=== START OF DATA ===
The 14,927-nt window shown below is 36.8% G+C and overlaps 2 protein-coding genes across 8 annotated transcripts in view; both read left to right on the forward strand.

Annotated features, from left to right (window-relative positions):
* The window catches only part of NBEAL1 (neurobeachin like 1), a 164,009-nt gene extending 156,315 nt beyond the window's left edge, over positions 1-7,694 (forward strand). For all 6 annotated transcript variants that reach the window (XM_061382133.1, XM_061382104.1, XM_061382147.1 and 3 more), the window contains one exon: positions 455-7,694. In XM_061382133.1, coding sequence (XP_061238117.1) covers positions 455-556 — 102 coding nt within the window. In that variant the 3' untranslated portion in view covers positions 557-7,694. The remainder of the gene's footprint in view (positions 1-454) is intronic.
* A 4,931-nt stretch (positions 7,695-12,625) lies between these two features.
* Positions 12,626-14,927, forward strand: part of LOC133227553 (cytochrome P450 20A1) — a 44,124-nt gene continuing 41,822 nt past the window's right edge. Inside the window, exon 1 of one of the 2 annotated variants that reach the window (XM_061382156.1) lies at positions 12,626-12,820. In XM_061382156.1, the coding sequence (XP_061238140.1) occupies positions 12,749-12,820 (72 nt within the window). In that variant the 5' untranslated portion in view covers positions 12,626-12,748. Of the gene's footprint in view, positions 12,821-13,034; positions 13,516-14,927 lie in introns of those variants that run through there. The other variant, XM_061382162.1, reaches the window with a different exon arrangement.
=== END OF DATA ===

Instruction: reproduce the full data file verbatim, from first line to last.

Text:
The 14,927-nt window shown below is 36.8% G+C and overlaps 2 protein-coding genes across 8 annotated transcripts in view; both read left to right on the forward strand.

Annotated features, from left to right (window-relative positions):
* The window catches only part of NBEAL1 (neurobeachin like 1), a 164,009-nt gene extending 156,315 nt beyond the window's left edge, over positions 1-7,694 (forward strand). For all 6 annotated transcript variants that reach the window (XM_061382133.1, XM_061382104.1, XM_061382147.1 and 3 more), the window contains one exon: positions 455-7,694. In XM_061382133.1, coding sequence (XP_061238117.1) covers positions 455-556 — 102 coding nt within the window. In that variant the 3' untranslated portion in view covers positions 557-7,694. The remainder of the gene's footprint in view (positions 1-454) is intronic.
* A 4,931-nt stretch (positions 7,695-12,625) lies between these two features.
* Positions 12,626-14,927, forward strand: part of LOC133227553 (cytochrome P450 20A1) — a 44,124-nt gene continuing 41,822 nt past the window's right edge. Inside the window, exon 1 of one of the 2 annotated variants that reach the window (XM_061382156.1) lies at positions 12,626-12,820. In XM_061382156.1, the coding sequence (XP_061238140.1) occupies positions 12,749-12,820 (72 nt within the window). In that variant the 5' untranslated portion in view covers positions 12,626-12,748. Of the gene's footprint in view, positions 12,821-13,034; positions 13,516-14,927 lie in introns of those variants that run through there. The other variant, XM_061382162.1, reaches the window with a different exon arrangement.